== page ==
One of the victims aboard the Air France flight 447, which disappeared over the Atlantic Ocean, has ties to Indiana.
Thirty seven-year-old Fatma Necipoglu spent two years studying harp at the IU Jacobs School of Music where she graduated in 2001.
Necipoglu was flying back from Brazil -- where she had just given one of the best performances of her career at the Rio De Janeiro Harp Festival -- when suddenly it would all come to an end.
"She was young and she had her whole life in front of her."
A life, I.U. Jacobs School of Music Professor Susann McDonald says, she never could have imagined ending in a plane crash.
"I just picture her alone and terrified. I just wept for hours last night I just couldn't stand it," admits McDonald.
While at I.U., McDonald says Necipoglu quickly earned the love and respect of her department.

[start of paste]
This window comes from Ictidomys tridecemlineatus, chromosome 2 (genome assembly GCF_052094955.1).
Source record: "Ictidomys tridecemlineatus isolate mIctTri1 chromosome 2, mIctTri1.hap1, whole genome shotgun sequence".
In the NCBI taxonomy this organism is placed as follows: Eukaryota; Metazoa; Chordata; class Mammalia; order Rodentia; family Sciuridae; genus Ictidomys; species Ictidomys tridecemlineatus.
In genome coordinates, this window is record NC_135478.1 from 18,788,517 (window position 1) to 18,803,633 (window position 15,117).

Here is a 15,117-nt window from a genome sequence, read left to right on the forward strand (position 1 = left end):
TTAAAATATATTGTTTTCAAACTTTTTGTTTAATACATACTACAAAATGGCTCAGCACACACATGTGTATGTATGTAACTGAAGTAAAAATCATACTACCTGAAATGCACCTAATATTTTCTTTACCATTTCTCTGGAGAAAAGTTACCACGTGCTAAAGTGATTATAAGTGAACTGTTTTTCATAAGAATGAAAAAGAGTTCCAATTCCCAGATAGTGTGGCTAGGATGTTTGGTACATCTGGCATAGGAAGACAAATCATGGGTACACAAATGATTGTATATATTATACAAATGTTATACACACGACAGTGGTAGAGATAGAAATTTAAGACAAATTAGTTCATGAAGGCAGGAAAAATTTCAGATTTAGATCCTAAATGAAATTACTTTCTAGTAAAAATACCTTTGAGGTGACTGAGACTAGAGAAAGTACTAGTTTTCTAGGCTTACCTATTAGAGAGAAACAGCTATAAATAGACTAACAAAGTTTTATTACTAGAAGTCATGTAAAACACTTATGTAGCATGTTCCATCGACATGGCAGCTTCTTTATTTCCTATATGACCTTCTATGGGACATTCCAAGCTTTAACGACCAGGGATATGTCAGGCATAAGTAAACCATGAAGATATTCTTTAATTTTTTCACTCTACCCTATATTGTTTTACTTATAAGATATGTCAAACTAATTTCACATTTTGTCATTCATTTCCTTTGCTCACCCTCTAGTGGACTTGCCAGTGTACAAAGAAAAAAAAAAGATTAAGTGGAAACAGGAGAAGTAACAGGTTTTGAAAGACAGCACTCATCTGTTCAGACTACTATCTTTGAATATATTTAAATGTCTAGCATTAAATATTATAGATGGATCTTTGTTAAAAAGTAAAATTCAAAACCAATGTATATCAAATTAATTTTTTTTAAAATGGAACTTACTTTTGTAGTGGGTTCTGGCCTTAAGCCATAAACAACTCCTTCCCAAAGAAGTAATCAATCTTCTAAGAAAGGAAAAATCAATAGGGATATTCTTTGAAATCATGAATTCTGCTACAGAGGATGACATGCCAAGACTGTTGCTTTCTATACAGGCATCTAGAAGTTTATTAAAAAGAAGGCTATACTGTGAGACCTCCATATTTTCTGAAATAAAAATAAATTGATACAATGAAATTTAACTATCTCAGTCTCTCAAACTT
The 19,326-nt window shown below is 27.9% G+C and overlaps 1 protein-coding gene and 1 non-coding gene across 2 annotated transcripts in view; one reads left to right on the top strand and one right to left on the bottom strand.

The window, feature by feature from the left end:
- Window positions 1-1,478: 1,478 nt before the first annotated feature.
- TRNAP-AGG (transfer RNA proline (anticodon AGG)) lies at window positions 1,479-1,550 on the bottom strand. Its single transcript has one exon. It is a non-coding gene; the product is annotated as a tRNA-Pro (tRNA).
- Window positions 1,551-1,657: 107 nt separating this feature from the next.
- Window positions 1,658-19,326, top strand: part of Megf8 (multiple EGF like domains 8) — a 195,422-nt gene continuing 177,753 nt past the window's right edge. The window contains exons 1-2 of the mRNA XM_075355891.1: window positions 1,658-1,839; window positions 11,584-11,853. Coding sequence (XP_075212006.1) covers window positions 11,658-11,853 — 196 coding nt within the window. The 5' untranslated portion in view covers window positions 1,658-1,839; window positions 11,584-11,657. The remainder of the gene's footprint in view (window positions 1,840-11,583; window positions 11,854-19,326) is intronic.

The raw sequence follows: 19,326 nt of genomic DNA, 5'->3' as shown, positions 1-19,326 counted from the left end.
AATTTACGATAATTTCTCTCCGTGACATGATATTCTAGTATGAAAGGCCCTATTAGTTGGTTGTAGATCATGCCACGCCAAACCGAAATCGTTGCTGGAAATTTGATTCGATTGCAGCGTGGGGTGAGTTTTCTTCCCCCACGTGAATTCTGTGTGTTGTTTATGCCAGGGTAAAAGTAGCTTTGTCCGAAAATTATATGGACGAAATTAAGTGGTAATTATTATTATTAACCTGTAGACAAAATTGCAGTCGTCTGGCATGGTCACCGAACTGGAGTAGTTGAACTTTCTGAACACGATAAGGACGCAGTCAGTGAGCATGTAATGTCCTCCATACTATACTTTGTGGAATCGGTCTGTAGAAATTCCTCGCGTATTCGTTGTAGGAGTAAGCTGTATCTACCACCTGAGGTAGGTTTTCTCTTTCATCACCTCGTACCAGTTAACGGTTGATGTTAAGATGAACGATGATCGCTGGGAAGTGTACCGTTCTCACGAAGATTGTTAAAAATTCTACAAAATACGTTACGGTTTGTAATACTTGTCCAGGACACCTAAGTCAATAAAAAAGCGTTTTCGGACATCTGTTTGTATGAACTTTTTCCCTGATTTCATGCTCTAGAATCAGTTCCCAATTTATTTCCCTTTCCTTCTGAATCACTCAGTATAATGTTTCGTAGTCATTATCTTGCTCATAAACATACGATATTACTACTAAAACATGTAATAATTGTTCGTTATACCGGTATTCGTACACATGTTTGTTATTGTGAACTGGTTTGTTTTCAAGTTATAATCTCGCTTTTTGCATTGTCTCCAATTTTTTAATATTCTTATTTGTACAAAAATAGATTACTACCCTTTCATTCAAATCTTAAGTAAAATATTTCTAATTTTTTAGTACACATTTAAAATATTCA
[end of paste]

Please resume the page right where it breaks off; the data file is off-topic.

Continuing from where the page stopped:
"She made so many friends among the composers and the composition professors at IU because she worked so closely with the composers, she loved new music."
In fact, during her time in Indiana, she won several awards including taking first prize in the International Harp Composition Competition.
"It was adjudicated by harpists all over the world, so it was a major prize," McDonald remembers.
Throughout the years McDonald continued to keep in touch with Necipoglu...following her career to Turkey where she went on to teach, perform and garner international fame.
"She adored the harp she was extremely a great student to work with. She just loved playing the harp and was interested in new music and was a charming girl and a beautiful girl. She really had all of the attributes," says McDonald.
Those attributes did not go unnoticed.
Necipoglu had recently been named Turkey's rising star of classical music.